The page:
Its success gave birth to the Mixed-Initiativestone model Activity Planning Generator (a tactical planning system used for the Mars exploration rovers, aptly named MapGen) and the Living stonemodel-based diagnosis engine, which is currently part of the discussions for system-health management aboard the Crew Exploration Vehicle (CEV).

Another example of AI in space is the Autonomous Sciencecraft Experiment (ASE) which was deployed in 2003 and is aboard the Earth-Observing One (EO-1) spacecraft. If you’d like to hear more about ASE you can do so here.

Disaster Management

AI has also been making tremendous improvements in disaster risk reduction. A study shows that the most common use of AI in the detection and forecasting of natural disasters between 2018 and 2021 was for floods, standing at 34.50%, followed by earthquakes at 21.8% and landslides at 17.4%. Its least common use was for Avalanches, which stood at 0.9%.

Due to a large amount of data available to us from a variety of sources, it is expected that AI will gain a more prevalent role in disaster risk reduction (DRR). In Georgia, the United Nations Development Programme (UNDP) is in the process of creating a nationwide multi-hazard early earning system. Due to the taxing demands of the project, experts are using AI to create a tool that will preduce the probability of observing connective events under specific conditions.

When Japan’s devastating Tohuku Tsunami hit, it took several days to fully note the damage. If these observations were to be mixed with observations from AI systems to assess and evaluate threats and impact as they occur, this time could be minimized by a significant amount. The experts of the Global Navigation Sattelite Systems have begun to consider the possibility of using AI to process their data, specifically in countries where exporting real-time data is prohibited by law.

You can’t deny that if their idea were to go ahead, many properties and perhaps even lives could be saved. There is no denying that the prohibition of real-time information being shared could be detrimental in situations, and if Artificial Intelligence were to provide an apt loophole to this issue, it would certainly be beneficial. TiiQu believes that information should be shared and available to all.

And on that note, I’d say that’s a nice place to leave it here. I'm sad to say that my time looking at AI has reached it's end. Here at TiiQu, no information is hidden, and as forth I took it upon myself to provide something new every month. Next week I'll be looking at Climate Change, but keep an eye on TiiQu and Qpidia, because although my time looking at AI is over, AI will never stop. It has a vast future, and you should be sure to check out the variety of content available as we grow and learn, just like AI will.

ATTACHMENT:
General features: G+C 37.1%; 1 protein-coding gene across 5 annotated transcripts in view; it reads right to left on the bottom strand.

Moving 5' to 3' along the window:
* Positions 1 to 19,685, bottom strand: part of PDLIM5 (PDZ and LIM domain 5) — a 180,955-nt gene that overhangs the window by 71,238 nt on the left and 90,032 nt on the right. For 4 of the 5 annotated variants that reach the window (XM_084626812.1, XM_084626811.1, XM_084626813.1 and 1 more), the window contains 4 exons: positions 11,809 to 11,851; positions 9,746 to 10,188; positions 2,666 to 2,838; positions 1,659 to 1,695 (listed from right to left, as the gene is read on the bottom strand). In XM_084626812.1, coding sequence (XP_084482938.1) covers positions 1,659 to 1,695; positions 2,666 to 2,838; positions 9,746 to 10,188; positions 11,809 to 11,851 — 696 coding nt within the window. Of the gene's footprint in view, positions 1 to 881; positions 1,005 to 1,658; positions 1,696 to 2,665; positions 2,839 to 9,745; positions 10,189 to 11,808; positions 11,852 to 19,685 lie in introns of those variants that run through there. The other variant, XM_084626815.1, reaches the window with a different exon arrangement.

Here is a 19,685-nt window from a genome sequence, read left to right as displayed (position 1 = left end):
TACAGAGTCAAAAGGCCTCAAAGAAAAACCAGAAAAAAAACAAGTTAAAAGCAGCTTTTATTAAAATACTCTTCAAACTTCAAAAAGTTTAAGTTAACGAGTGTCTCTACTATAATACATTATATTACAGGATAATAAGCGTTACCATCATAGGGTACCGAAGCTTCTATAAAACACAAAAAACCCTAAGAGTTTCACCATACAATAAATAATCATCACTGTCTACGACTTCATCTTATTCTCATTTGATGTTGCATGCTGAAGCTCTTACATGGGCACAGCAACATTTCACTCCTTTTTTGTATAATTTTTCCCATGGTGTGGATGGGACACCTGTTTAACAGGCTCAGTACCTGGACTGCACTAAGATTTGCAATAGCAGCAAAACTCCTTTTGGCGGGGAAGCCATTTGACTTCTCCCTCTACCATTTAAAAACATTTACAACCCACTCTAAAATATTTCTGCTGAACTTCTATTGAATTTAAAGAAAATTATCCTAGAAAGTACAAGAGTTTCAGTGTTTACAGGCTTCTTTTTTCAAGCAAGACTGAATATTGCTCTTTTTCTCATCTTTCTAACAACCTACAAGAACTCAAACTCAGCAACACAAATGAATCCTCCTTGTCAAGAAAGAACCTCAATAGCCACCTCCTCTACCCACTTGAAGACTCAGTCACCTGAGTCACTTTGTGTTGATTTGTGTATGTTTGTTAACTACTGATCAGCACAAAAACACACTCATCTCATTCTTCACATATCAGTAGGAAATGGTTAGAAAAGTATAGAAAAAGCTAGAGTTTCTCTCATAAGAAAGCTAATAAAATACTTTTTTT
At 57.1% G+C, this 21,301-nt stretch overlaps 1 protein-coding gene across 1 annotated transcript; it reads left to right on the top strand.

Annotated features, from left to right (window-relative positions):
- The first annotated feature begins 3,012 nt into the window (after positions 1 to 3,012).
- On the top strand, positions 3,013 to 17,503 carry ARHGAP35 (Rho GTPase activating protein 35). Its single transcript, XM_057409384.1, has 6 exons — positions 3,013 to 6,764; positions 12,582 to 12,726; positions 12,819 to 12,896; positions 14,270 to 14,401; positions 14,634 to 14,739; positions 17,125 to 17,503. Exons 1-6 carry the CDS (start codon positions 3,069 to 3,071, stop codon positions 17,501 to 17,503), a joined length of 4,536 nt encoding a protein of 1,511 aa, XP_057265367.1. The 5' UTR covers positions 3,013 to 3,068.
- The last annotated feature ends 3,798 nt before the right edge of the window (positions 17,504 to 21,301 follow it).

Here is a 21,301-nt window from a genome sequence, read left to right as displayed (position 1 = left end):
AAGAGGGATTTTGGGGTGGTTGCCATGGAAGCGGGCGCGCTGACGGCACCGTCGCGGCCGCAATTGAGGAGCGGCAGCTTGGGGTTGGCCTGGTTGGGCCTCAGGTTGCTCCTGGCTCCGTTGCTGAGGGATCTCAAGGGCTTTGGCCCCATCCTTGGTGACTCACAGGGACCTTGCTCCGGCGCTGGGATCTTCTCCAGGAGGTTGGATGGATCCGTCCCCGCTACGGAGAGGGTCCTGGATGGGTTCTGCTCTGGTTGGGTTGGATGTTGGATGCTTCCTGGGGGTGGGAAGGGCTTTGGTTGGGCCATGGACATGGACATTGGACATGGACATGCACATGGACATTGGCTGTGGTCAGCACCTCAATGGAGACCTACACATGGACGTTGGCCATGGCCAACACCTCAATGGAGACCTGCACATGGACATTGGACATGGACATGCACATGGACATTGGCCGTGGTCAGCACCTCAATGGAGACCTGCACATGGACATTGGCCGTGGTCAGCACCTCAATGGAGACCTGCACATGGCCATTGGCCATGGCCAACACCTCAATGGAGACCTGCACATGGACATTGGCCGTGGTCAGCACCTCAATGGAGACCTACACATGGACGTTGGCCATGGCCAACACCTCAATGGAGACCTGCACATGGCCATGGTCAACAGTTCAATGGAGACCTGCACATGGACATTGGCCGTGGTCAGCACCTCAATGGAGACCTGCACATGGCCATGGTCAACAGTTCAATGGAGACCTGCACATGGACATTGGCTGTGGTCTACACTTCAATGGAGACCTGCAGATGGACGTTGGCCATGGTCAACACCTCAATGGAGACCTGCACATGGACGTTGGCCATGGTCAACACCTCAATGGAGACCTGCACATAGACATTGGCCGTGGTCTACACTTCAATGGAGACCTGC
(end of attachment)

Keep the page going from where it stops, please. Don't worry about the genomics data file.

• Marr, B., 2021. 4 powerful examples of how AI is used in the NHS. Bernard Marr. Available at: [Accessed September 20, 2022].

  • Lee, D.H. & Yoon, S.N., 2021. Application of artificial intelligence-based technologies in the healthcare industry: Opportunities and challenges. MDPI. Available at: [Accessed September 20, 2022].

  • Hawkins, A.J., 2020. Uber's fraught and deadly pursuit of self-driving cars is over. The Verge. Available at: [Accessed September 20, 2022].

  • Chauhan, D., 2022. Artificial Intelligence in transportation: Moving faster toward the future. Stefanini. Available at:,impressive%20growth%20rate%20of%2016.5%25. [Accessed September 22, 2022].

  • Chien, S. & Davies, A.G., 2006. The Future of AI in Space. Available at: [Accessed September 22, 2022].

  • Kuglitsch, M. et al., 2022. Artificial Intelligence for Disaster Risk Reduction: Opportunities, challenges, and prospects. World Meteorological Organization. Available at:,situational%20awareness%20and%20decision%20support%2C [Accessed September 22, 2022].